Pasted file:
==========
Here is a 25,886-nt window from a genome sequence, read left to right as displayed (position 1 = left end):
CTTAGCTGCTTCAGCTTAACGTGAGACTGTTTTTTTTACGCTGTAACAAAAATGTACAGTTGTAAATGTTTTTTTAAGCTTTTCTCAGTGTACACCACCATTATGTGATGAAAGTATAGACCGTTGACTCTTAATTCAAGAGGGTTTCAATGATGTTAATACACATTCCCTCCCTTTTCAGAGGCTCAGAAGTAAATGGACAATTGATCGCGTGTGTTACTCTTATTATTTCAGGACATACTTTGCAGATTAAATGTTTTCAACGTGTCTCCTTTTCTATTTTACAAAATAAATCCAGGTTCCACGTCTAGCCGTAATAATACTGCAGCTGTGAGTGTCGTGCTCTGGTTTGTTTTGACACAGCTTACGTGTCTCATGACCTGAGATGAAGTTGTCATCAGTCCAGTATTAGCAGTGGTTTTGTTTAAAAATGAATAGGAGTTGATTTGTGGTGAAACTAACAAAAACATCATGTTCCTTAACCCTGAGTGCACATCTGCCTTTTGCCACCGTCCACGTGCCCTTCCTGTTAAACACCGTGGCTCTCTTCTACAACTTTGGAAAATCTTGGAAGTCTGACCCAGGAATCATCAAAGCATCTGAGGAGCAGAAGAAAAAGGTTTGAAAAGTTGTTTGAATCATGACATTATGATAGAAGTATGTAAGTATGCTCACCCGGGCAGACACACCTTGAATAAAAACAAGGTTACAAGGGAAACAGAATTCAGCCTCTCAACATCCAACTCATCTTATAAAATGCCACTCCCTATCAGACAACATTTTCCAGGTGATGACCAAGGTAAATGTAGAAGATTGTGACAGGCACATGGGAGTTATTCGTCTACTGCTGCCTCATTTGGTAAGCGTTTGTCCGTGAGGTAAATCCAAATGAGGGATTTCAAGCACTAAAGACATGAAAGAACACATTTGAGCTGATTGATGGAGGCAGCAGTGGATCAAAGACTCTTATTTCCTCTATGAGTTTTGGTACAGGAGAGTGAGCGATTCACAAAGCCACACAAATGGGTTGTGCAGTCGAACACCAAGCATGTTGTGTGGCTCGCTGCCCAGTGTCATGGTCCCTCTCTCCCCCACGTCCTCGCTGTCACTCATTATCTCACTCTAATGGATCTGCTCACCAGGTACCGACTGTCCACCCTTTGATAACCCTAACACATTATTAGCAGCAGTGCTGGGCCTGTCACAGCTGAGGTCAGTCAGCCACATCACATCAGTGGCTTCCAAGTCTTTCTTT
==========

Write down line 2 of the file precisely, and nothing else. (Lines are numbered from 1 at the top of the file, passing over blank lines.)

CTTAGCTGCTTCAGCTTAACGTGAGACTGTTTTTTTTACGCTGTAACAAAAATGTACAGTTGTAAATGTTTTTTTAAGCTTTTCTCAGTGTACACCACCATTATGTGATGAAAGTATAGACCGTTGACTCTTAATTCAAGAGGGTTTCAATGATGTTAATACACATTCCCTCCCTTTTCAGAGGCTCAGAAGTAAATGGACAATTGATCGCGTGTGTTACTCTTATTATTTCAGGACATACTTTGCAGATTAAATGTTTTCAACGTGTCTCCTTTTCTATTTTACAAAATAAATCCAGGTTCCACGTCTAGCCGTAATAATACTGCAGCTGTGAGTGTCGTGCTCTGGTTTGTTTTGACACAGCTTACGTGTCTCATGACCTGAGATGAAGTTGTCATCAGTCCAGTATTAGCAGTGGTTTTGTTTAAAAATGAATAGGAGTTGATTTGTGGTGAAACTAACAAAAACATCATGTTCCTTAACCCTGAGTGCACATCTGCCTTTTGCCACCGTCCACGTGCCCTTCCTGTTAAACACCGTGGCTCTCTTCTACAACTTTGGAAAATCTTGGAAGTCTGACCCAGGAATCATCAAAGCATCTGAGGAGCAGAAGAAAAAGGTTTGAAAAGTTGTTTGAATCATGACATTATGATAGAAGTATGTAAGTATGCTCACCCGGGCAGACACACCTTGAATAAAAACAAGGTTACAAGGGAAACAGAATTCAGCCTCTCAACATCCAACTCATCTTATAAAATGCCACTCCCTATCAGACAACATTTTCCAGGTGATGACCAAGGTAAATGTAGAAGATTGTGACAGGCACATGGGAGTTATTCGTCTACTGCTGCCTCATTTGGTAAGCGTTTGTCCGTGAGGTAAATCCAAATGAGGGATTTCAAGCACTAAAGACATGAAAGAACACATTTGAGCTGATTGATGGAGGCAGCAGTGGATCAAAGACTCTTATTTCCTCTATGAGTTTTGGTACAGGAGAGTGAGCGATTCACAAAGCCACACAAATGGGTTGTGCAGTCGAACACCAAGCATGTTGTGTGGCTCGCTGCCCAGTGTCATGGTCCCTCTCTCCCCCACGTCCTCGCTGTCACTCATTATCTCACTCTAATGGATCTGCTCACCAGGTACCGACTGTCCACCCTTTGATAACCCTAACACATTATTAGCAGCAGTGCTGGGCCTGTCACAGCTGAGGTCAGTCAGCCACATCACATCAGTGGCTTCCAAGTCTTTCTTT